Copyright law protects the expressions of ideas instead of the ideas themselves. Copyright protection is conferred on all Original artistic, musical, literary, dramatic, sound recording and cinematograph works. The moment a work is created its copyright protection commences, its registration is optional. But, it is advisable to obtain a registration for good protection. Copyright registration, instead of conferring any rights, is merely a prima facie proof of an entry in respect of the work in the Copyright Register maintained by the Registrar of Copyrights.
The domain of Copyright in Copyright Act, 1957?
A Copyright is a collection of exclusive rights which are vested in the owner of the copyright, according to Section 14 of the Copyright Act, 1957. These rights can only be exercised by either the owner of the copyright or by any other person who is licensed, according to law, in the same regard by the owner of the copyright. These rights include the right of publication, right to make translations, right of adaptation, right of reproduction, etc. According to Section 17 of the Copyright Act, 1957, the author or creator of the work is the first owner of the copyright.
One of the supreme advantages of copyright protection is that protection is available in several countries across the world, although the work is first published in India by reason of India being a member of the Berne Convention. Protection is given to works first published in India, in respect of all countries that are member states to treaties and conventions to which India is a member. Thus, without formally applying for protection, copyright protection is available to works first published in India, across several countries. Also, the government of India has by virtue of the International Copyright Order, 1999, extended copyright protection to works first published outside India.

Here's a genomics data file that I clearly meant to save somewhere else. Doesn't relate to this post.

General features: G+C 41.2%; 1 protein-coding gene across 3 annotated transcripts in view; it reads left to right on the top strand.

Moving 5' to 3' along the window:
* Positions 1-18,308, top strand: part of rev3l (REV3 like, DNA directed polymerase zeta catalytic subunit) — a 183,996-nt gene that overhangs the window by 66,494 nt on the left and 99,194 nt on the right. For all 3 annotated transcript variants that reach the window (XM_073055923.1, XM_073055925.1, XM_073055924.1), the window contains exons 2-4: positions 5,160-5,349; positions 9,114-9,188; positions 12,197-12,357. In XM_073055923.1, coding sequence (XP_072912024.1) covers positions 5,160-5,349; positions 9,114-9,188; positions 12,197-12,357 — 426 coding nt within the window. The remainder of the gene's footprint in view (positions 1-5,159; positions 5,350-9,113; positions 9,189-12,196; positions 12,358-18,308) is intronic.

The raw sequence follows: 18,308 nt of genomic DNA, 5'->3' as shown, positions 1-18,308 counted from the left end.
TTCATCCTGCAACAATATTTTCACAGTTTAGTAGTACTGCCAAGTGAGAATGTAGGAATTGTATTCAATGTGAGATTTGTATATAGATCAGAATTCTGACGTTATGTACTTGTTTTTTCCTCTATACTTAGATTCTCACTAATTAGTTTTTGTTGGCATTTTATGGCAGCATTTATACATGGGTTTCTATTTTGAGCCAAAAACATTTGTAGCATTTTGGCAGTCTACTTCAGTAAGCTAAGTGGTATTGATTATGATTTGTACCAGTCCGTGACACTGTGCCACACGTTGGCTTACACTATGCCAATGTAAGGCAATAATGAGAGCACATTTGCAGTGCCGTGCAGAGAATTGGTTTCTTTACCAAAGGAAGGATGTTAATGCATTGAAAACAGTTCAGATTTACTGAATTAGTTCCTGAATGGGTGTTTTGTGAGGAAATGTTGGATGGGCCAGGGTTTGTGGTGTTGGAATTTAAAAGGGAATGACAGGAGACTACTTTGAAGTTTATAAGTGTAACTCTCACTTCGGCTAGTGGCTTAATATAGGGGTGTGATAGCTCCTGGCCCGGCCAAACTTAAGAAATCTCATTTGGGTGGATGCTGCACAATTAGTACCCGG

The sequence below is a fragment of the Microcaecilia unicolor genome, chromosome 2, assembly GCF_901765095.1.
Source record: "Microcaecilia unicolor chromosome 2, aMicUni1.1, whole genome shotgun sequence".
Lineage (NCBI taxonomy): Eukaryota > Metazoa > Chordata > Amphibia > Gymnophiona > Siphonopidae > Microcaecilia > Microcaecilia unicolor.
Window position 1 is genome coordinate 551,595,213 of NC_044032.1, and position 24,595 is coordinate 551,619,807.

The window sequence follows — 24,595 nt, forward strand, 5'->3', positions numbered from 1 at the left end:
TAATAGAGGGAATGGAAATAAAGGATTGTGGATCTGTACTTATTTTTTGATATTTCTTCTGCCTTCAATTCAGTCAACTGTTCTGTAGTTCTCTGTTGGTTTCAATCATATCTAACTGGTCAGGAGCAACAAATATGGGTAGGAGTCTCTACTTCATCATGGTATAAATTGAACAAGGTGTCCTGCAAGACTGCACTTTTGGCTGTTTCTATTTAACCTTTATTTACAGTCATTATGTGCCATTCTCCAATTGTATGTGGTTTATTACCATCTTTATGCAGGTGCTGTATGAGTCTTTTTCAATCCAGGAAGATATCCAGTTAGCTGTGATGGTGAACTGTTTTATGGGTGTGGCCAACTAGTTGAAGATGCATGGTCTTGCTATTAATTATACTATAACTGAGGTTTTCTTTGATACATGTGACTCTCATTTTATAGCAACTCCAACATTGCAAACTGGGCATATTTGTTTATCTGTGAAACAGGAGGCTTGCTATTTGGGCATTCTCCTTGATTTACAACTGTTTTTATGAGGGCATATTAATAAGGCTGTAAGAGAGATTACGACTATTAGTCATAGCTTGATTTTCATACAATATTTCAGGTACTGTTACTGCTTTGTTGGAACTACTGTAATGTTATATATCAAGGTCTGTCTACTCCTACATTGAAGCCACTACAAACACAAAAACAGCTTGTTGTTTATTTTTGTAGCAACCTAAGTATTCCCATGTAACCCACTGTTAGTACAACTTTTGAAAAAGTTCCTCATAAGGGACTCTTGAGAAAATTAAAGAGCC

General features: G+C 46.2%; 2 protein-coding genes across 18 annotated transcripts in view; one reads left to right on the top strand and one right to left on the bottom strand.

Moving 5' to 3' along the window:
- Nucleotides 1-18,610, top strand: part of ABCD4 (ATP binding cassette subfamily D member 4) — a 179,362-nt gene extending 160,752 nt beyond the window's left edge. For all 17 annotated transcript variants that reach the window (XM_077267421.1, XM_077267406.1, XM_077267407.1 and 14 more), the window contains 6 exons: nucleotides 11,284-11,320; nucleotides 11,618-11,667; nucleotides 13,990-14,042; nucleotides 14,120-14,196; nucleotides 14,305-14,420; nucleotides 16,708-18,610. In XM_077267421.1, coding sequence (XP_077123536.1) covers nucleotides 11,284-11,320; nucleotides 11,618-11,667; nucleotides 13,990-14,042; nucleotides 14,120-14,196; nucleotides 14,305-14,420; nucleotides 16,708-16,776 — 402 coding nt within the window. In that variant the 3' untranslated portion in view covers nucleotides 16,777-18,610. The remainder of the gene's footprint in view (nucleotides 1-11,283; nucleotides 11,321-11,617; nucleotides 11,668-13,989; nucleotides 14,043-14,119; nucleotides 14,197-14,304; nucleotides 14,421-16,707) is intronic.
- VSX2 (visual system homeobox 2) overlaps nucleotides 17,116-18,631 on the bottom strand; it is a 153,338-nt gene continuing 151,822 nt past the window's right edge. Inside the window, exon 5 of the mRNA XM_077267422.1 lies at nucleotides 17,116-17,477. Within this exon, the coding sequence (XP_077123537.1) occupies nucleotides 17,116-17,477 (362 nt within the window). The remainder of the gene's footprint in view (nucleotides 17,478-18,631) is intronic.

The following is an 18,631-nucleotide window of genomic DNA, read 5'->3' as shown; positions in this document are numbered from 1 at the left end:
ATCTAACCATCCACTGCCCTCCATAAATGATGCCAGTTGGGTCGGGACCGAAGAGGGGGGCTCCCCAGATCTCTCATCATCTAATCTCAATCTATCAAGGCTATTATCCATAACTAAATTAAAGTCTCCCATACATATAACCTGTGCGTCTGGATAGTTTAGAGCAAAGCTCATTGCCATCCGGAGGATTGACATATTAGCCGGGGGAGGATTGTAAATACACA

History of Copyright Acts
The first Copyright Act of India was enacted in 1847, during the reign of the East India Company. As per that Act, the term of copyright was either, for the lifetime of the author plus 7 years or 42 years. The government reserved the power to grant the publishing license after the death of the author if the permission of the same was denied by the owner of the copyright. This Act was replaced by the Copyright Act of 1914.
The Act of 1914 was the first ‘modern’ copyright law of India. It was the first law to include all the works of art and literature under the ambit of copyright. It was inspired and copied by the English law of 1911. It was done by the British so that the passage of literature over the colonial subcontinent become easy.
The Act of 1914 was replaced by The Copyright Act of 1957. This Act amended the copyright law and introduced some landmark changes. This Act is the oldest surviving intellectual property rights legislation in India.
Salient Features of The Copyright Act 1957
Some of its salient features are following:-
Under section 13 of the Copyright Act 1957, copyright protection is provided to literary works, musical works, dramatic works, artistic works, sound recording and cinematograph films.
For example, books, manuscripts, poetry, theses are protected under the Act as literary works.
*The Copyright Act, 1957 protects original literary, dramatic, musical and artistic works and cinematograph films and sound recordings from unauthorised uses. Unlike the case with patents, copyright protects the expressions and not the ideas.
2. Provisions to determine first ownership
According to Section 17 of the Copyrights Act 1957, the first owner of the copyright is the author of the work itself. The exception to this rule is the case in which, the employer becomes the owner of the copyright in circumstances where the employee creates a work in the scope of her/his employment.